On December 14, 2017, the FCC voted 3-2 to repeal regulations that internet providers have to comply with to provide their services to consumers. These regulations prohibit internet service providers from blocking websites, charging more money for access to certain online services and higher-quality internet services. The FCC repealed these regulations in hope that an unregulated internet market would bring economic success, just as economic markets with minimal regulations are more successful than those with extensive regulation.
However, an unregulated economic market requires extensive competition in order to function properly, something most markets have. However, most American consumers only have the choice of one or two internet providers, making an unregulated internet service provider market dangerous territory. FCC Chairman Ajit Pai said that the decision to remove regulations for internet service providers will be “helping consumers and promoting competition.” However, this will do the opposite of creating competition. Take a look at the city Avalon in New Jersey; Comcast’s Xfinity is the only internet service available to 99.2% of residents. Verizon’s Fios internet service is only available to 8% of the population. This means that Comcast is the only internet service provider choice for most people, and without the FCC regulations, Comcast will be able to charge large amounts of money for access to certain websites and information, leaving customers with no other choice for an internet provider if they do not want to pay large sums of money for access to websites.
This practice was prohibited by the FCC’s net neutrality rules, and because there is only one internet provider for many people like those who live in Avalon, New Jersey, there is little competition in the internet service provider market. Comcast’s primary competitors AT&T and Verizon have moved away from wired home internet market and have applied more resources to growing their cellular mobile phone service coverage map. As Comcast’s major competitors begin to focus on developing their cellular phone services rather than on home phone, cable and internet services, Comcast’s monopoly over the internet service market will grow larger, crushing small providers that cannot compete with the cable service giant. As one company grows to control the entire internet service provider market, the theory that an economy with little regulation is good for both the company and consumer will no longer apply to the internet service market. Comcast will be able to charge as much money as they want, restrict certain websites from access, including ones that are critical of the company, charge large sums of money to consumers for access to certain websites, as well as sell internet “fast lanes” with no rules to hold them back.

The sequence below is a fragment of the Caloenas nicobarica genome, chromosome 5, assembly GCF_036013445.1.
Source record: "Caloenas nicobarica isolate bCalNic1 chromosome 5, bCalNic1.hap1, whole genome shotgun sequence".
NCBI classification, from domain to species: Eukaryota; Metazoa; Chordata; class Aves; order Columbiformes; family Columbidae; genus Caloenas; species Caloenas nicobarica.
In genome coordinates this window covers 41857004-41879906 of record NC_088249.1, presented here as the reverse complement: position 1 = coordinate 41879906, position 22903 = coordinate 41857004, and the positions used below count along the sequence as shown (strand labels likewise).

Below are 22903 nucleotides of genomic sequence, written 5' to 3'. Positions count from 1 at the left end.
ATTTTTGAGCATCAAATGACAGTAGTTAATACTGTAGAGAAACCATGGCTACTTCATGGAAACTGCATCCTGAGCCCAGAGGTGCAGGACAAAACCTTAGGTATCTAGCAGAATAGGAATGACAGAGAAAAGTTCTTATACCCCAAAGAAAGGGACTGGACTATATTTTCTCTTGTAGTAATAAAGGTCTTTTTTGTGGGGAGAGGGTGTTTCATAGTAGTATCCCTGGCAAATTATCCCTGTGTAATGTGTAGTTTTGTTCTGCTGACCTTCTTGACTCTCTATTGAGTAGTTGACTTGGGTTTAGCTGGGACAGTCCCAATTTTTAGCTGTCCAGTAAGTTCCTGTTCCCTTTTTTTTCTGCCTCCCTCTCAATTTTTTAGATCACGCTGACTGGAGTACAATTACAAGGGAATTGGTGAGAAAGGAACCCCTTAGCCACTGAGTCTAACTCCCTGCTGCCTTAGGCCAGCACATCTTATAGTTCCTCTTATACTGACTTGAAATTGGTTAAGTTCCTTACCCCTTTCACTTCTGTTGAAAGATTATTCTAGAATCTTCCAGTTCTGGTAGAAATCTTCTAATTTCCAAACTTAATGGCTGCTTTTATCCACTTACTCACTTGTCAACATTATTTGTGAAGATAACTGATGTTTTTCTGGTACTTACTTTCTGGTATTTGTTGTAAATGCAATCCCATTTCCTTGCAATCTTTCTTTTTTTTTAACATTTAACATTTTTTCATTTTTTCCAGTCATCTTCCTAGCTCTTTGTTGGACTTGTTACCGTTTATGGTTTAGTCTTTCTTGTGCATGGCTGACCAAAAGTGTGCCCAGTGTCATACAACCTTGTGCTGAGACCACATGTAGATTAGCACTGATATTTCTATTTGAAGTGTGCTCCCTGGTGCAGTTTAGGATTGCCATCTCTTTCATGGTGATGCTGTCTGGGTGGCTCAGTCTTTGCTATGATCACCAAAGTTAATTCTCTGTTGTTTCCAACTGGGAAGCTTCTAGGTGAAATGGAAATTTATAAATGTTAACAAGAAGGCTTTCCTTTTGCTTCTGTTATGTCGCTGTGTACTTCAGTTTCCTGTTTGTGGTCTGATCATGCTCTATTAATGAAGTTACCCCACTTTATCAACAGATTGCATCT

As there are no other internet service providers other than Comcast available for most consumers in the United States, Americans will be forced to pay the large sums of money demanded by their internet provider for access to certain internet websites, crushing the idea that repealing FCC regulations will be beneficial to consumers, an argument FCC Chairman Ajit Pai has made in favor of repealing net neutrality rules. Unless there is competition among several internet service providers, deregulating the internet is a terrible decision that hurts the American people. In addition to monetary disadvantages, the biggest concern for consumers is the censorship of information. Without the net neutrality rules, internet service providers can block access to websites. That means that a politician could pay an internet service provider to block scandalous information about him, as well as information about their opponent. Many politicians are in the pockets of corporations, and as the private sector now has control over access to public information, the American people could now have their access to information restricted, effectively crushing freedom of speech and freedom of the press, a right guaranteed by the Constitution.
Cover image courtesy of Financial Post.